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Publication Summary and Abstract

Craig Bertram, Matthew H. Evans, Mahmood Javaid, Tom Stafford, and Tony J. Prescott (2013), Sensory Augmentation with Distal Touch: The Tactile Helmet Project, Biomimetic and Biohybrid Systems. Lecture Notes in Computer Science, Vol. 8064, 2013, pp 24-35.

The Tactile Helmet is designed to augment a wearer's senses with long-range touch. Tactile specialist animals e.g. rats are capable of rapidly acquiring detailed environmental information from their whiskers using task-sensitive strategies. Providing similar information about the environment, in tactile form, to a human operator could prove invaluable for search and rescue, or partially-sighted people. Key aspects of the Tactile Helmet are sensory augmentation, and active sensing. A haptic display is used to provide users with ultrasonic range information. This can be interpreted in addition to visual or auditory information. Active sensing systems are “purposive, information-seeking sensory systems, involving task-specific control of sensory apparatus' [1]. The integration of an accelerometer allows the device to actively gate the delivery of sensory information to the user, depending on their movement. We describe the hardware, sensory transduction and characterisation of the Tactile Helmet device, outlining use cases and benefits of the system.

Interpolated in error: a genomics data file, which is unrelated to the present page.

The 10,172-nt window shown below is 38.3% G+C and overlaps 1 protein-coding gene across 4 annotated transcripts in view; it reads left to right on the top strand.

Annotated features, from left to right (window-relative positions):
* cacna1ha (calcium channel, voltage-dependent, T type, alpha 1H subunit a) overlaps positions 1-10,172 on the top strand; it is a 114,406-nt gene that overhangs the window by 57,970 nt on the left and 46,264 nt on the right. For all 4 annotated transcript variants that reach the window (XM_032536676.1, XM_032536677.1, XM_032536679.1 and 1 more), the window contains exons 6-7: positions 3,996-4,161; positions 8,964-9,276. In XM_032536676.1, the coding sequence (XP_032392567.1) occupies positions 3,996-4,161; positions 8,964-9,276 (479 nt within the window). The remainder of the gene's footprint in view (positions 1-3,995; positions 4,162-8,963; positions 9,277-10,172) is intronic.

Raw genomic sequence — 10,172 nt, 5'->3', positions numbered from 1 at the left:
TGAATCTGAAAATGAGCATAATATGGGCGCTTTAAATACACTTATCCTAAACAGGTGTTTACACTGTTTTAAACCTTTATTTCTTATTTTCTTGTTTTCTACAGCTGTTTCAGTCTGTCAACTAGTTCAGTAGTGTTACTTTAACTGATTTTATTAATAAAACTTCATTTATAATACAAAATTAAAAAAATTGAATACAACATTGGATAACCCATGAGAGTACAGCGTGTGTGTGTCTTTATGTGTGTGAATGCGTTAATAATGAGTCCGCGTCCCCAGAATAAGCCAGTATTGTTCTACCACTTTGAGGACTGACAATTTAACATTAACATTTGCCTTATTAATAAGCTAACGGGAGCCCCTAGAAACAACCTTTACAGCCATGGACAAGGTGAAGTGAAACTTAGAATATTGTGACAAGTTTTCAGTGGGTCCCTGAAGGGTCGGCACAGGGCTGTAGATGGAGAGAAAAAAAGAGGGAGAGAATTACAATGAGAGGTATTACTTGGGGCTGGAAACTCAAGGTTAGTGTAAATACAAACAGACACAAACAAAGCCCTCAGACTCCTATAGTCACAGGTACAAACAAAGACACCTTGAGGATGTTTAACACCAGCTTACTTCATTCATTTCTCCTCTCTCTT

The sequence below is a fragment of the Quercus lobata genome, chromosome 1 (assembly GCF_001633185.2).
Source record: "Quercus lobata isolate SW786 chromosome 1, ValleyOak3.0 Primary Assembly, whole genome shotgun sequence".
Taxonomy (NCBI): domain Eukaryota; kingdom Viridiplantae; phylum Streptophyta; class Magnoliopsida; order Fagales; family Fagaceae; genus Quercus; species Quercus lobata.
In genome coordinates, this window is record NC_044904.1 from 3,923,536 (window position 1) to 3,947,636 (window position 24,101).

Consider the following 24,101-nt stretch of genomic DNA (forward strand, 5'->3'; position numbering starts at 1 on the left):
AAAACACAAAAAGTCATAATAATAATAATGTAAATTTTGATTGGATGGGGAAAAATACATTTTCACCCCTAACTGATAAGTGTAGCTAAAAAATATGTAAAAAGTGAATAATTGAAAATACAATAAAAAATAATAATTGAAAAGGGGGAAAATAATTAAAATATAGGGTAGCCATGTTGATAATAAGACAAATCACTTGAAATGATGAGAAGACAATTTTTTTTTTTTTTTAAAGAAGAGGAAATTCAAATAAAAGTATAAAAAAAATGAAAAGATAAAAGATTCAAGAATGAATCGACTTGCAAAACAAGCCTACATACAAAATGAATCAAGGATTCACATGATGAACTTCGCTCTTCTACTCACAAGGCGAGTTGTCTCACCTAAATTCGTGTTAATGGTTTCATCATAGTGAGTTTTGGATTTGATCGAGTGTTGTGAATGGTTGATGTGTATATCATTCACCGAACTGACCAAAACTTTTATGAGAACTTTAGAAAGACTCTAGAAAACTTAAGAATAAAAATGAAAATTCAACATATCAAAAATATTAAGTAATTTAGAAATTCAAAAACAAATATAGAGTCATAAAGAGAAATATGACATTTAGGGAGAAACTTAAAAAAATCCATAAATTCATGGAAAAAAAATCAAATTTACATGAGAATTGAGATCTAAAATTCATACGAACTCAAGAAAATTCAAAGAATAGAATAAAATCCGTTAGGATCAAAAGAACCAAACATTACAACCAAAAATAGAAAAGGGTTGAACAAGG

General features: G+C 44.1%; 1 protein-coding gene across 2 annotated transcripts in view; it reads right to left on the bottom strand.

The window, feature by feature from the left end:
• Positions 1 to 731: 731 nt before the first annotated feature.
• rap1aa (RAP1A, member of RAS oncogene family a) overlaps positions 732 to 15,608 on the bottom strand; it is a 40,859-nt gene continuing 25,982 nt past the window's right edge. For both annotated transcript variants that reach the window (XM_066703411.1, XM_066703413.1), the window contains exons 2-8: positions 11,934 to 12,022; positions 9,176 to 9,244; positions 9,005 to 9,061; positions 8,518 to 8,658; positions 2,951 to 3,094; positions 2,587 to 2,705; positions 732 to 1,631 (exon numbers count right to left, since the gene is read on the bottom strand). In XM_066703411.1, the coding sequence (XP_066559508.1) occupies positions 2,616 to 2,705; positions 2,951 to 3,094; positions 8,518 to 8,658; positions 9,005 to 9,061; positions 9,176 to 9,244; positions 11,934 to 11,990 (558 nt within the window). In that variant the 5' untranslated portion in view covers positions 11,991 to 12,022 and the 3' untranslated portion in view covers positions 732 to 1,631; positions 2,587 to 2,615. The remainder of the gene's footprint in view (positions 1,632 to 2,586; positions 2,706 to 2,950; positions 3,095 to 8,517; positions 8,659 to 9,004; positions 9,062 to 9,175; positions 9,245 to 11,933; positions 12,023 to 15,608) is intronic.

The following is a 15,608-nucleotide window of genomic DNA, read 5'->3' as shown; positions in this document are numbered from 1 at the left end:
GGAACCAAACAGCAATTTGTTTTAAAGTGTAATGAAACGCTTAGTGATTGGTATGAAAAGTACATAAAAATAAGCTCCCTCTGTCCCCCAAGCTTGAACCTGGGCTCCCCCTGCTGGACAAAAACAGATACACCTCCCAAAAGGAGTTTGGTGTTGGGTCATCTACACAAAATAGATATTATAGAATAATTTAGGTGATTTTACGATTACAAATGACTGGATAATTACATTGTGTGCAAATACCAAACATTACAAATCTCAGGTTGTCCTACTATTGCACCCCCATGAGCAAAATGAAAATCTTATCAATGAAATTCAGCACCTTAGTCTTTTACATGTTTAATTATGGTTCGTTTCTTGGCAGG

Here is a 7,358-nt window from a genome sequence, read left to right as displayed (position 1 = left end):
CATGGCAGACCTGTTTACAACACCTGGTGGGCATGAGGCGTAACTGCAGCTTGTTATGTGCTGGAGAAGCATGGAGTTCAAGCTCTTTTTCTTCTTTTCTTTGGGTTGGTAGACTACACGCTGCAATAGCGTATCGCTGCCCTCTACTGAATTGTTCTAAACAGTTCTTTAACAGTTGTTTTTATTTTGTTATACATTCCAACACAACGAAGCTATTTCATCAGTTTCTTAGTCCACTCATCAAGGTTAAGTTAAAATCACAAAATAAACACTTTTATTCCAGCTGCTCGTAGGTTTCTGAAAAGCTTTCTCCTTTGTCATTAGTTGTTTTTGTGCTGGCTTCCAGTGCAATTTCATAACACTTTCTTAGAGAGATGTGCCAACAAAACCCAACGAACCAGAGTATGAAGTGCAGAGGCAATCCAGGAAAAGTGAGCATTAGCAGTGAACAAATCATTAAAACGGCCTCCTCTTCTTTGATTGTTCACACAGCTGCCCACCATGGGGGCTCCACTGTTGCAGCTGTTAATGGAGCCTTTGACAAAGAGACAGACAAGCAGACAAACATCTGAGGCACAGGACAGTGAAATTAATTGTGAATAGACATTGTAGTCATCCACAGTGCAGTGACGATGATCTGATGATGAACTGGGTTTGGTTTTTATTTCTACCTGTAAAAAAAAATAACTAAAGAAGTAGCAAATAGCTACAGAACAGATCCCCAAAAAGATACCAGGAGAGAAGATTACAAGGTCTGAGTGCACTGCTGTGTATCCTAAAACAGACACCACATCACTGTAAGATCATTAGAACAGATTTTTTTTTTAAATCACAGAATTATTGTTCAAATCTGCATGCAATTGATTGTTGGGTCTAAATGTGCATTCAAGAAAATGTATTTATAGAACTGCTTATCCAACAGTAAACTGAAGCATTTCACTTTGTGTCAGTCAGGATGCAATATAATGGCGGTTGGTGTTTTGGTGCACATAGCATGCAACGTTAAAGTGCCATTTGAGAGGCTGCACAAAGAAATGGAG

Article at publisher's website

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